Collier: Surging offense also enjoys Cole experience
June 29, 2013 12:00 PM
Matt Freed /Post-Gazette
Pirates' Andrew McCutchen, Starling Marte and Garrett Jones come off the field after defeating the Brewers at PNC Park Friday night.
Matt Freed /Post-Gazette
Andrew McCutchen drives in a run with a single against the Brewers in the second inning at PNC Park Friday night.
Matt Freed /Post-Gazette
Pirates third base coach Rick Sofield yells for Pedro Alvarez to head home on a double by Neil Walker against the Brewers in the second inning at PNC Park.
Pirates' Neil Walker hits a two-run double against the Brewers in the second inning.
By Gene Collier Pittsburgh Post-Gazette
The Great Gerrit Cole Issue might have absorbed an ounce of clarity for the Pirates Friday night, but probably not in any way they anticipated.
After four victories in his first four major league starts, the analytical pitching basis for sending him back to Indianapolis shrank almost beyond perception, just as the potential long-term financial impact of his success grew more and more discomfiting for management's legendary bottom-line preservationists.
But with everything that is going on with the best team in the major leagues -- by which I mean the Pirates, in case you haven't been paying attention -- the baseball people might want to keep the organization's best young stud pitcher around just for what he has meant to the offense.
Not talking about Cole's bat here, although he is hitting .333 with a run scored and a couple of RBIs, but rather the stunning bursts of Pirates production that accompany his every trip to the mound.
In Cole's four starts, the Pirates have scored 8, 6, 5 and 10 runs, more than 7 per game, which translates to one major jolt of adrenaline after another for a team that came into this weekend series against the Milwaukee Brewers hitting a pretty squishy .242.
"It allows me to have a little bit of breathing room out there," Cole said after a 10-3 victory launched by a seven-run second, the fattest Pirates inning of the season. "But my focus didn't change after the first inning. I was just trying to grind it out. I was looking back to Charlie [Morton]'s performance in Anaheim after he had that crazy inning [when the Angels put up five]. He just kept battling and we wound up getting a win out of there. That's all I was trying to do. Didn't matter if I wound up giving up three runs or five, as long as we got the win."
As to the bigger picture, Cole's fourth victory was the Pirates' 49th win, the significance of which shouldn't be overstated, which has nothing to do with the matter of whether I can attempt to do just that, so here goes:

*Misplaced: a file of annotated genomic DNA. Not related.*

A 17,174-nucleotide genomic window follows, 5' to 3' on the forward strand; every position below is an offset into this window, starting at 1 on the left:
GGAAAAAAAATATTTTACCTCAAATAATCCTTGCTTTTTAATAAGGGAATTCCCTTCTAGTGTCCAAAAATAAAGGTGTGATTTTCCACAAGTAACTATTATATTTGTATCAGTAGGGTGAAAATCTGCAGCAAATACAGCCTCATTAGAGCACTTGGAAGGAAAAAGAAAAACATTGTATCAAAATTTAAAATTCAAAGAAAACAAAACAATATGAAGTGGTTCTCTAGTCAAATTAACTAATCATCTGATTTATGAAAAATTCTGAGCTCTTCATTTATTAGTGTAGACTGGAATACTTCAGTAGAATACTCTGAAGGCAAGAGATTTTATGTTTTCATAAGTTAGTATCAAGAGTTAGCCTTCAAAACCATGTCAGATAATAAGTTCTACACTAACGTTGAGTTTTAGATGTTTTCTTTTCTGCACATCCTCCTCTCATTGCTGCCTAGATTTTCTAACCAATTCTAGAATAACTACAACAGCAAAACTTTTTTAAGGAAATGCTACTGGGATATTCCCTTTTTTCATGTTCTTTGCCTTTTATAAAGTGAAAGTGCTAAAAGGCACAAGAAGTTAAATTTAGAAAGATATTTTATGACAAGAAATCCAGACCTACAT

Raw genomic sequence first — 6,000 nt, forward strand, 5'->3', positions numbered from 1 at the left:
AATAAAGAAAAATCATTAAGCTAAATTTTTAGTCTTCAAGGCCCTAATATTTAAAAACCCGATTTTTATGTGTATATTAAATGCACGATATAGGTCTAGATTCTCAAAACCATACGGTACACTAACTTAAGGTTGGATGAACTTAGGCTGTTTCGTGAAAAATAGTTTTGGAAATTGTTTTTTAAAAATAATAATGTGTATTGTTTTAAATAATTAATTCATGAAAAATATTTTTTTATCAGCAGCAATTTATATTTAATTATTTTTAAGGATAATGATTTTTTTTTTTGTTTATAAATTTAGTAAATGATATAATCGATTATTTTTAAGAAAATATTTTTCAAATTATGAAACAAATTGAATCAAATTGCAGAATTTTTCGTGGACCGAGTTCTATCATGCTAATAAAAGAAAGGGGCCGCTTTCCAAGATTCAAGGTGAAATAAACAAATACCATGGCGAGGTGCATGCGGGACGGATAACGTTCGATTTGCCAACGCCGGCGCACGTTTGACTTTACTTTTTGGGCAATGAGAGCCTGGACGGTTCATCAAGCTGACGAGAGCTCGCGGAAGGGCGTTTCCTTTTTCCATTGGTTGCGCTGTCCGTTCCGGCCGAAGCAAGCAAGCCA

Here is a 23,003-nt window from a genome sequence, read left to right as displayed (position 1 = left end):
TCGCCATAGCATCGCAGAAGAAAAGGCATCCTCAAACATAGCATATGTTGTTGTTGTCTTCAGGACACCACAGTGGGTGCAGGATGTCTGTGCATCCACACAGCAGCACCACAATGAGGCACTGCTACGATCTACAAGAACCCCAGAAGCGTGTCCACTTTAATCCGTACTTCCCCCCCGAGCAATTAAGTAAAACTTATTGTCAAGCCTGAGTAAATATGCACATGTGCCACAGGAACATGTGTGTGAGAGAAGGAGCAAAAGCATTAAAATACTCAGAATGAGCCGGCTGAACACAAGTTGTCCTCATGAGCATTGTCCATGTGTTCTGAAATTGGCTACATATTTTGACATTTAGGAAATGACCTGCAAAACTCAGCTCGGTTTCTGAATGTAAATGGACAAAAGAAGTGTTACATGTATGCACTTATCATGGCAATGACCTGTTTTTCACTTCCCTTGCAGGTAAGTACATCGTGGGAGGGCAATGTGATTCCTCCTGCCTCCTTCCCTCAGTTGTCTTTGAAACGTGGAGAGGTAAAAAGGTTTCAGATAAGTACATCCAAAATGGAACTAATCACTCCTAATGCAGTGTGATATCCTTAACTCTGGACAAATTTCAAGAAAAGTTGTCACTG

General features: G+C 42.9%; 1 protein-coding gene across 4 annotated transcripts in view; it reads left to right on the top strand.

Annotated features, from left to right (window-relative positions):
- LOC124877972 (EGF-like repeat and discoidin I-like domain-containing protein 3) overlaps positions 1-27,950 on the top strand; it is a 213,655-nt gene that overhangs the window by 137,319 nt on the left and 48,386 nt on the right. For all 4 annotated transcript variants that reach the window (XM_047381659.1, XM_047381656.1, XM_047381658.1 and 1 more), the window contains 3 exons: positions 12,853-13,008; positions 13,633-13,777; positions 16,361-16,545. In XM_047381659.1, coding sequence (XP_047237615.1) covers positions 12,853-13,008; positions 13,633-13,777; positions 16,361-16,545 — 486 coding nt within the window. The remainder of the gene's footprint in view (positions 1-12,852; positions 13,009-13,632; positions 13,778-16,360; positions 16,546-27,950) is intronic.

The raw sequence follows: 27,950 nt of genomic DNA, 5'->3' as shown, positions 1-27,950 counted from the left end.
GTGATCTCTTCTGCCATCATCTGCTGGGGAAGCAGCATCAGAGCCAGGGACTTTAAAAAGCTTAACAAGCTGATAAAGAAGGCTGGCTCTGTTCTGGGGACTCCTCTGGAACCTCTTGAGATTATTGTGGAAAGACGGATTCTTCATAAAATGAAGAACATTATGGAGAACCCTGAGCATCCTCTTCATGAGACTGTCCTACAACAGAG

Only five Pirates teams in the past 50 years have won 49 times in the first half of a season (81 games), and all five of them won division championships. Talkin' about teams in 1991 (50-31), 1990 (49-32), 1975 (50-31), 1972 (51-30) and 1971 (51-30).
"These guys like to play," Clint Hurdle said after his club's seventh consecutive win, the one that ran their home record to 26-13 "They know what's at stake. They know where they want to go. And that there's a certain way to get there. It's easier said than done, but it's something we talk about every series. We want everybody engaged on every pitch, all over the place. Guys in the bullpen, the guys watching the game, defensive players, nobody takes a pitch off.
"Every at-bat counts, everything counts; it's just the way we're keeping our focus. It's one of the things that has helped us come from behind. You have to have a slow heartbeat. You can't panic. You're not gonna win every game but your intent has to be to win every game. You have to meet the demands the game presents to you and we were able to do that in overcoming an early deficit."
The Pirates who played to their fourth consecutive sellout Friday night still have a chance to tie those last two teams for the best first half around here in 50 years. It has something to do with being the hottest thing this side of Death Valley. The Pirates who have banged together the longest win streak in nine years on a fairly fail-safe formula -- the offense has scored 49 times (seven per game) while the starting pitchers have not allowed more than three runs in any game, not only in these seven games, but in the seven before that.
Cole threatened that streak by allowing three in the first inning as he failed to command his four-seam fastball. Had Jonathan Lucroy not beaten one of them into a Neil Walker-triggered double play, Cole might not have been around for the second. But the defense continued to dazzle thereafter, with Russell Martin nailing Nori Aoki trying to steal second with one out and Andrew McCutchen following that immediately with a sprinting, sliding catch of Jean Segura's fast-falling liner in right-center.
The Pirates are pretty simply doing everything right, and that includes creating with this cadenza of excellence a uniquely positive climate in which it appears even the Great Gerrit Cole Issue will work itself out.